Being a natural fiber, even non-organic linen is completely biodegradable. It will decompose within a few weeks to a few months in landfills but may also be recycled for further use.
Unlike synthetic fabrics, linen has a much better life cycle assessment given that it doesn’t perpetually remain in the environment as a pollutant.
2. Naturally Anti-bacterial
Linen is also naturally anti-bacterial and hypoallergenic, which makes the fabric generally perfect for people who have sensitive skin. And if you can get linen undyed, that’s even better!
Because of its anti-bacterial properties, linen has been used in bandages throughout history—you may have even heard of them referred to in books, stories, and historical accounts.
3. Great Thermoregulation
One of the best features linen has as a fabric is the fact that it is an excellent thermoregulator.
Throughout history, linen was frequently used as fabric in warmer areas like Ancient Egypt—and not just for mummification either! Linen was used not solely for what it symbolized, but also simply because it kept them cool and protected against the warmth of the sun.
Plus, even when undyed, linen’s naturally white color helps reflect light and therefore keep you cooler throughout the day.
Linen is also able to keep you warm in cool weather, so it’s an excellent natural material for areas where the climate varies considerably.
Linen is also an incredibly durable fabric, a feature that adds to its value as a sustainable material. After all, the longer you can use an item, the more eco friendly it is in the long run!
Linen’s durability is also the reason why it was such a heavily used fabric back then, and why bed linen and clothing were even passed on as family heirlooms!
With proper care, linen can last up to three decades without significant wear and tear, which just does to show how durable this sustainable fabric truly is.
5. Naturally Beautiful
Linen threads have a beautiful color even without any dyeing. Linen comes in natural colors like beige, ivory, and gray.
The most traditional way to think of unbleached linen is as an ecru color, which is a combination of white and beige. Ecru is a neutral, earthy tone that’s easy to pair with virtually anything, making it a perfect addition to your sustainable closet.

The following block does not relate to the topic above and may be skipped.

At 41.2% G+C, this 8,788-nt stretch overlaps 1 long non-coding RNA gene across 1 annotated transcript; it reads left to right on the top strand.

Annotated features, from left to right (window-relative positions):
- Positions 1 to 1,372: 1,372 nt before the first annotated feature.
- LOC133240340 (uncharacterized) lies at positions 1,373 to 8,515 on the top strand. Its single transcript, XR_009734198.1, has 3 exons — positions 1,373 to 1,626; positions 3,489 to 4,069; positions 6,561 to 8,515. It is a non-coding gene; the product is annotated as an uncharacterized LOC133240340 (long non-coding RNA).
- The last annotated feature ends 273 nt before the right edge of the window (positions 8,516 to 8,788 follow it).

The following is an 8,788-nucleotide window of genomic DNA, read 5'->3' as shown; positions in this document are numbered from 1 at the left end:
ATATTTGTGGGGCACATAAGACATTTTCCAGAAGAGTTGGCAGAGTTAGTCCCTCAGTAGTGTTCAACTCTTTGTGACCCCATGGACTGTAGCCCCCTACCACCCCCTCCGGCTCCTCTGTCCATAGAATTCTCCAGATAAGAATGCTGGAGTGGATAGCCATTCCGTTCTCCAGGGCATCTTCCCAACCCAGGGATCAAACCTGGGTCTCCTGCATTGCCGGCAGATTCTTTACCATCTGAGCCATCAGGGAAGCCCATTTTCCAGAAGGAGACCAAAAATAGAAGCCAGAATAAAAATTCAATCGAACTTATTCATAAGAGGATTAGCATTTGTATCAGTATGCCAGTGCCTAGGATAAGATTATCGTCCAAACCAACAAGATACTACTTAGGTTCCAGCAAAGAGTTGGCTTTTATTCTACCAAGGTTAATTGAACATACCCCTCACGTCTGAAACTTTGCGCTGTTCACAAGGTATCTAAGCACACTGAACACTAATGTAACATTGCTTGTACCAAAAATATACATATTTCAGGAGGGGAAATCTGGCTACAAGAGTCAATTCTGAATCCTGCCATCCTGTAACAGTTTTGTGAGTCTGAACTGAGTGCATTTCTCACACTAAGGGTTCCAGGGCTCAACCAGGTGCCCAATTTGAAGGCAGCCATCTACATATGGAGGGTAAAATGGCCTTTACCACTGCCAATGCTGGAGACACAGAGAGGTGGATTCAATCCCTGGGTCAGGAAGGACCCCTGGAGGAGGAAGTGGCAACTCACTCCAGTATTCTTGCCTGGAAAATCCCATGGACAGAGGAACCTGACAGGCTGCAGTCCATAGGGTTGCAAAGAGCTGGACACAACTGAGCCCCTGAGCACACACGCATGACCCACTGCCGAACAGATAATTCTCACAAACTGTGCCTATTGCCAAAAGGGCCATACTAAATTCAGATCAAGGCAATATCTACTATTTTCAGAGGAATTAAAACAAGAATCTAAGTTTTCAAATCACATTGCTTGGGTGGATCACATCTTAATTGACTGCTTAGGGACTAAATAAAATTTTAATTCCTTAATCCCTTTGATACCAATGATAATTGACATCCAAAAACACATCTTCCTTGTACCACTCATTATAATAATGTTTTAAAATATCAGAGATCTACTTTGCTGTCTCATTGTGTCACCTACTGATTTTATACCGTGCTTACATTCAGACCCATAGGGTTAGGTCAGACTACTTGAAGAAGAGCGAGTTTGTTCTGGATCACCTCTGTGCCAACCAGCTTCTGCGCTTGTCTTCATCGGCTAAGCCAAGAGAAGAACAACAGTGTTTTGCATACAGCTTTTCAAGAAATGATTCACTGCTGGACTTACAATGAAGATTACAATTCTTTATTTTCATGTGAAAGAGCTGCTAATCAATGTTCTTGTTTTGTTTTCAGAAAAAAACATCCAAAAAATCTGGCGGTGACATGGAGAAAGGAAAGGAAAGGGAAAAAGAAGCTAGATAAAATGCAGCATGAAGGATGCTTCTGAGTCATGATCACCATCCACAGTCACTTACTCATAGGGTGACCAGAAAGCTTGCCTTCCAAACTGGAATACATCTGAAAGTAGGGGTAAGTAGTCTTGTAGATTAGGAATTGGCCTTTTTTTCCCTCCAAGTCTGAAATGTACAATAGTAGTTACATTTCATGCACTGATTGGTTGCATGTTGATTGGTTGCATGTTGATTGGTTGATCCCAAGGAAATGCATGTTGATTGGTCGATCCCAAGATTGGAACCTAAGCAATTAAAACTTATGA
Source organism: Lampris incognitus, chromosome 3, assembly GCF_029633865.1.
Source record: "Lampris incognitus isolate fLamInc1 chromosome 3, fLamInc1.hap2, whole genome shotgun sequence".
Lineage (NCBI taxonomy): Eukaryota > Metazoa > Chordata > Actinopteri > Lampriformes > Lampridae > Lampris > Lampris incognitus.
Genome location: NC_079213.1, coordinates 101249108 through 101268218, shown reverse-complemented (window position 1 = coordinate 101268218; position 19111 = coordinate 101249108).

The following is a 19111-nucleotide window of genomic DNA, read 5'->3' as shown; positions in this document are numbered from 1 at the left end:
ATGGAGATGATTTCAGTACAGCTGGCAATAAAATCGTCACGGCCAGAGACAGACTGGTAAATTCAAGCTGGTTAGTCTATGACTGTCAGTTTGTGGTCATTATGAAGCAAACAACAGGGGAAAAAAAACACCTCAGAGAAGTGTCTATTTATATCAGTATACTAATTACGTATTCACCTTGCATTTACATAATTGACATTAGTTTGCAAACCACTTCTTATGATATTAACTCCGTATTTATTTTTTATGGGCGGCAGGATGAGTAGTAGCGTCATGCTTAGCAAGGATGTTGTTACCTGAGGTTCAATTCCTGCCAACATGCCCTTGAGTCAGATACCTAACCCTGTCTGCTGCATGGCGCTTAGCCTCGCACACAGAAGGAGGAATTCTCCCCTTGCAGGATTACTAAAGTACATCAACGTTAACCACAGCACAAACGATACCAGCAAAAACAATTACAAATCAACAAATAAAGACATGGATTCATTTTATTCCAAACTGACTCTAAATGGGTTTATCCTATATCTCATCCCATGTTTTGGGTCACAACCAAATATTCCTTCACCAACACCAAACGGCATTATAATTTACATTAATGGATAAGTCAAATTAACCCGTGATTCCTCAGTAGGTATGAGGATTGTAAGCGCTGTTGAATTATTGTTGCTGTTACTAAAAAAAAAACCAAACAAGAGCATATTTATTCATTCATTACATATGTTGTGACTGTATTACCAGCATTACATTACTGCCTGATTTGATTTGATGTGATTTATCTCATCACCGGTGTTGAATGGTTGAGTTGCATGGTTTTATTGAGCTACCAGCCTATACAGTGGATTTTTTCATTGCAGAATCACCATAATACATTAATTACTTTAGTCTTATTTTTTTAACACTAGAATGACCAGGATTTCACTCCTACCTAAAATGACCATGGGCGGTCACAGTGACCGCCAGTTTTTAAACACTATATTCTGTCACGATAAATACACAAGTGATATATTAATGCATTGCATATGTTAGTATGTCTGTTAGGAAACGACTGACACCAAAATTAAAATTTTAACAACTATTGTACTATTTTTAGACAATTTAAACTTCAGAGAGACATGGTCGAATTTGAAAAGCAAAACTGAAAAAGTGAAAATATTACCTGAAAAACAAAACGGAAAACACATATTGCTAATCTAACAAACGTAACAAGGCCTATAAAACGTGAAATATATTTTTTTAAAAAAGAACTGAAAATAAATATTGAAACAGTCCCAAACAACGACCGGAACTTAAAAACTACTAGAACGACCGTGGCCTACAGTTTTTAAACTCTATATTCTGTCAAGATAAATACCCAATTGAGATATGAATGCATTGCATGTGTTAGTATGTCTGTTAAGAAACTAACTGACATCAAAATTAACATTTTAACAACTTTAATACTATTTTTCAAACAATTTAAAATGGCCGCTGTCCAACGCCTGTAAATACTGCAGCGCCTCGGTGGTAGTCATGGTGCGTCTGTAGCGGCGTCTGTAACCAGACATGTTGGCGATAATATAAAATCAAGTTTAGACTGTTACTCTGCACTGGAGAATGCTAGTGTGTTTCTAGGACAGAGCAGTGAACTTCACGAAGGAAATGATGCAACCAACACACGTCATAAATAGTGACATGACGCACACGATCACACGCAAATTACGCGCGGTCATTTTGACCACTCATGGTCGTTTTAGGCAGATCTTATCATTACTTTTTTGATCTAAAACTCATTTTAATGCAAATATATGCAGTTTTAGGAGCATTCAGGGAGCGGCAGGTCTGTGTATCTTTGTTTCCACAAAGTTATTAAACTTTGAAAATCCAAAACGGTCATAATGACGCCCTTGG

6. UV Resistance
Linen fabric is also resistant to the rays of the sun and won’t break down when exposed to direct sunlight—a feature that helps extend the life of the fabric.
Unlike other fabrics like viscose, which may lose color fast under direct sunlight, linen holds dye extremely well even when exposed to the sun. This makes it a good option for sustainable curtains and other household applications that involve a decent amount of sun exposure.
7. Doesn't Pill
When it first comes out of production, linen may feel like a stiffy, dry fabric. However, this sustainable fabric only gets softer over time, yet another feature that adds to its durability and sustainability!
And unlike cotton, linen does not pill, making it an attractive alternative to cotton products.
8. Moisture Wicking
Linen is an extremely breathable fabric. Its moisture-wicking properties allow your skin to cool down while staying dry in hot, humid weather.
Instead of trapping heat and moisture in your body, linen allows it to evaporate and leave you feeling cool and breezy—something especially useful if you sweat easily or are prone to overheating.
The Cons Of Linen Fabric
No fabric is perfect, and despite the fact that linen has so many good points, it still has some notable downsides.
One of the biggest cons of linen as a fabric is how wrinkly it is. Linen is extremely easy to wrinkle and needs extra effort to manage if you really want to go for that soft and breezy finish.
Otherwise, you’ll need to learn to style wrinkly linen – which can also be an iconic move when done right!
Clothing management is another aspect of this material that you might want to consider. And because linen is wrinkly, it requires more ironing or steaming, which leads to more energy used throughout the fabric’s life.
Of course, we can’t forget the fact that linen is much more expensive than other fabrics like cotton, polyester, and even hemp.
While linen does have some pretty exemplary properties, it is quite an expensive fabric and might not be available to most consumers.
Linen is generally known as white fabric. But unbleached linen isn’t actually super white and has a lot of beige or grey tones. Most non-organic flax fabric undergoes a bleaching process to turn the linen’s natural color into something whiter (and more desirable, in some scenarios).
Dyes can be another problematic aspect of production since some of the dyes we use today can come from potentially harmful chemicals and compounds.